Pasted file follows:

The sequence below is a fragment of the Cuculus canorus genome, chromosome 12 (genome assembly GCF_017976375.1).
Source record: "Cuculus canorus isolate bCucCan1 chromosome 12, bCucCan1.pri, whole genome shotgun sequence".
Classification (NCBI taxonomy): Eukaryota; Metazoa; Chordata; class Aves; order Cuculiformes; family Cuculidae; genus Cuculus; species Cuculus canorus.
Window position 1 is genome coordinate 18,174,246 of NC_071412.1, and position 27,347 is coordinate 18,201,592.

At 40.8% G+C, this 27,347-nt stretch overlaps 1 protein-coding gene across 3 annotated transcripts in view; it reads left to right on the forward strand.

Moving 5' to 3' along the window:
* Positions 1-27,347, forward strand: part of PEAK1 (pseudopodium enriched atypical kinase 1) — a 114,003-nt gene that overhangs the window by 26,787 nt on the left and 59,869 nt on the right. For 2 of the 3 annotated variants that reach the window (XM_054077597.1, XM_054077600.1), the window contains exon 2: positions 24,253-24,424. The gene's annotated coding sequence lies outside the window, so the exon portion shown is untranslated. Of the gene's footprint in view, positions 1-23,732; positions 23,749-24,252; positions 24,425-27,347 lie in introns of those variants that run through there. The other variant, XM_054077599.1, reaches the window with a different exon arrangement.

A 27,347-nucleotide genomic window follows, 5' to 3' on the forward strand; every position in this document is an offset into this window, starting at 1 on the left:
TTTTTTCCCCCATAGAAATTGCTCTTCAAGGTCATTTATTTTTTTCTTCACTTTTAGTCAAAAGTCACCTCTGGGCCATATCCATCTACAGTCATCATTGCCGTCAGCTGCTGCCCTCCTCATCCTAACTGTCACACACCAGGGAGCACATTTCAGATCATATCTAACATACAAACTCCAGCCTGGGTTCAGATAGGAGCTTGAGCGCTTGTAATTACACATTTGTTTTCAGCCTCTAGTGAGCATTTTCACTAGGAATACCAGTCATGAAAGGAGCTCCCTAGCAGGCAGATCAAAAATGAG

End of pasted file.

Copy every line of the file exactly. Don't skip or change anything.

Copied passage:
The sequence below is a fragment of the Cuculus canorus genome, chromosome 12 (genome assembly GCF_017976375.1).
Source record: "Cuculus canorus isolate bCucCan1 chromosome 12, bCucCan1.pri, whole genome shotgun sequence".
Classification (NCBI taxonomy): Eukaryota; Metazoa; Chordata; class Aves; order Cuculiformes; family Cuculidae; genus Cuculus; species Cuculus canorus.
Window position 1 is genome coordinate 18,174,246 of NC_071412.1, and position 27,347 is coordinate 18,201,592.

At 40.8% G+C, this 27,347-nt stretch overlaps 1 protein-coding gene across 3 annotated transcripts in view; it reads left to right on the forward strand.

Moving 5' to 3' along the window:
* Positions 1-27,347, forward strand: part of PEAK1 (pseudopodium enriched atypical kinase 1) — a 114,003-nt gene that overhangs the window by 26,787 nt on the left and 59,869 nt on the right. For 2 of the 3 annotated variants that reach the window (XM_054077597.1, XM_054077600.1), the window contains exon 2: positions 24,253-24,424. The gene's annotated coding sequence lies outside the window, so the exon portion shown is untranslated. Of the gene's footprint in view, positions 1-23,732; positions 23,749-24,252; positions 24,425-27,347 lie in introns of those variants that run through there. The other variant, XM_054077599.1, reaches the window with a different exon arrangement.

A 27,347-nucleotide genomic window follows, 5' to 3' on the forward strand; every position in this document is an offset into this window, starting at 1 on the left:
TTTTTTCCCCCATAGAAATTGCTCTTCAAGGTCATTTATTTTTTTCTTCACTTTTAGTCAAAAGTCACCTCTGGGCCATATCCATCTACAGTCATCATTGCCGTCAGCTGCTGCCCTCCTCATCCTAACTGTCACACACCAGGGAGCACATTTCAGATCATATCTAACATACAAACTCCAGCCTGGGTTCAGATAGGAGCTTGAGCGCTTGTAATTACACATTTGTTTTCAGCCTCTAGTGAGCATTTTCACTAGGAATACCAGTCATGAAAGGAGCTCCCTAGCAGGCAGATCAAAAATGAG